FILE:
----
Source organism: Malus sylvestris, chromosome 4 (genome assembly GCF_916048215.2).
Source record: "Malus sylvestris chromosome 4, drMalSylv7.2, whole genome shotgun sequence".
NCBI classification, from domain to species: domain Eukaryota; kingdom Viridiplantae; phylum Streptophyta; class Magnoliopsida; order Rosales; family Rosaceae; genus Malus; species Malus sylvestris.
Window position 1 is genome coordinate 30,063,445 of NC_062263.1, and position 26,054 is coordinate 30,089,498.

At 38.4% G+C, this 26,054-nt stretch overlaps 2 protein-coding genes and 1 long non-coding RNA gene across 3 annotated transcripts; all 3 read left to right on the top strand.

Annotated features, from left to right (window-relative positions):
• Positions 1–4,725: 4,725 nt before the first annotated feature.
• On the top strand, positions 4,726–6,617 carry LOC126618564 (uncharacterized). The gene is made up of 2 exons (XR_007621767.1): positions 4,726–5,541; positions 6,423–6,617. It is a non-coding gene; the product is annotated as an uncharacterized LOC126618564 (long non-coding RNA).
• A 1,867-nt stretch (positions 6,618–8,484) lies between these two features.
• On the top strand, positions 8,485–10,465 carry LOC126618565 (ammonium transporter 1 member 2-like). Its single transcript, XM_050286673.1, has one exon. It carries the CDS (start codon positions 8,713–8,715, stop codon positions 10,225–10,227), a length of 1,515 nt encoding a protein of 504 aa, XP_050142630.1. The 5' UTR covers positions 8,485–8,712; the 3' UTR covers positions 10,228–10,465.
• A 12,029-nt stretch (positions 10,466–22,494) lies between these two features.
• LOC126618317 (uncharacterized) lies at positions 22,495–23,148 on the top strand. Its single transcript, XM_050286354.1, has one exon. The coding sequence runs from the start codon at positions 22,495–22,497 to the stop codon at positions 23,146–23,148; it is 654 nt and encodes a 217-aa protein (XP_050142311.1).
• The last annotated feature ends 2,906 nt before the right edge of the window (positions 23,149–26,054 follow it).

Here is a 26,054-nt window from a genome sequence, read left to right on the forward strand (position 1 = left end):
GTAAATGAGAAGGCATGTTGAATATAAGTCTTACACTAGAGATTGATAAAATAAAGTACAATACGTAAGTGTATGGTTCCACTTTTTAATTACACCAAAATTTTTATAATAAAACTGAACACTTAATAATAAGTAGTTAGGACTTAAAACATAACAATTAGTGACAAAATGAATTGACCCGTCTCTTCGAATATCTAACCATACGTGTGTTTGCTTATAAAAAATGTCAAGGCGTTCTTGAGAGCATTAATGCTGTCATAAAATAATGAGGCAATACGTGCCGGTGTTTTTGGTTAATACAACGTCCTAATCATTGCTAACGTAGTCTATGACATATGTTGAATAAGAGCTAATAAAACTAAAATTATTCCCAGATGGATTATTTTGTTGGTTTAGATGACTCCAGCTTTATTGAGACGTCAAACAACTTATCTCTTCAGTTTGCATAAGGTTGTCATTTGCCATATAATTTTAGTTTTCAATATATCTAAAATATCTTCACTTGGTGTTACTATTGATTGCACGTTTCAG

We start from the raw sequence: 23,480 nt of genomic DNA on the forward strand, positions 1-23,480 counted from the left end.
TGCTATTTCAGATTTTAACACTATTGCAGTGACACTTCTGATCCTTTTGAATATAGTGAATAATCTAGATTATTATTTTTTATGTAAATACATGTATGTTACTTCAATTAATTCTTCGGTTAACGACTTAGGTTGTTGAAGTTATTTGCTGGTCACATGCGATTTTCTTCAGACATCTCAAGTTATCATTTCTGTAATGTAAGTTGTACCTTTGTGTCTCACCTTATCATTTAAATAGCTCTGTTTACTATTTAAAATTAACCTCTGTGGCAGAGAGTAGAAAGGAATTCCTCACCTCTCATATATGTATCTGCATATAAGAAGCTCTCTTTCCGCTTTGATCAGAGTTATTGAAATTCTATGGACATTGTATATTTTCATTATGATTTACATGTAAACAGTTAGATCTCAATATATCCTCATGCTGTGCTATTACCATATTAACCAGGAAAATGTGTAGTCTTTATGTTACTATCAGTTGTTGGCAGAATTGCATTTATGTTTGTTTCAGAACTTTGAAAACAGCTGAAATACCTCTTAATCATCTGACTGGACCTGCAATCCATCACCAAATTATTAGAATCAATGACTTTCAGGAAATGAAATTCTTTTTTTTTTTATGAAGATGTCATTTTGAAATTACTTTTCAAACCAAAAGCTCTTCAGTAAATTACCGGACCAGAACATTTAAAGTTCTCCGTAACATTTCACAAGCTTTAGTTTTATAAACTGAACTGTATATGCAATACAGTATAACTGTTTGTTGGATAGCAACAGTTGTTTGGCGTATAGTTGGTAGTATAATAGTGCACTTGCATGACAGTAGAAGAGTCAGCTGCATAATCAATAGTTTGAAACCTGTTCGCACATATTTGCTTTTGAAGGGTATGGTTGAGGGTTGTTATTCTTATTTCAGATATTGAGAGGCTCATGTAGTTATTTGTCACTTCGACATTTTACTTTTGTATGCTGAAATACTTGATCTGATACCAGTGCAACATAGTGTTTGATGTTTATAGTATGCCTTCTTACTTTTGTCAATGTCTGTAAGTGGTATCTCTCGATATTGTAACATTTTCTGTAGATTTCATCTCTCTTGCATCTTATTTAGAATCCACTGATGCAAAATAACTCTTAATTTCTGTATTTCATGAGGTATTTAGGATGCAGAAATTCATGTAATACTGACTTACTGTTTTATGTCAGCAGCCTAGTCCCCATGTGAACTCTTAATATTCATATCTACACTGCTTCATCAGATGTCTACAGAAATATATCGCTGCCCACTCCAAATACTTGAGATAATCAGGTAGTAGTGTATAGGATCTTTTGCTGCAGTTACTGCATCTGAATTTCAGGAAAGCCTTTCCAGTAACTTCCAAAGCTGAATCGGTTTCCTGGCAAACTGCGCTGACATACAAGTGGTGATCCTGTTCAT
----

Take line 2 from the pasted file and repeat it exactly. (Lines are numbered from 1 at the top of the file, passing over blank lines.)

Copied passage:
Source record: "Malus sylvestris chromosome 4, drMalSylv7.2, whole genome shotgun sequence".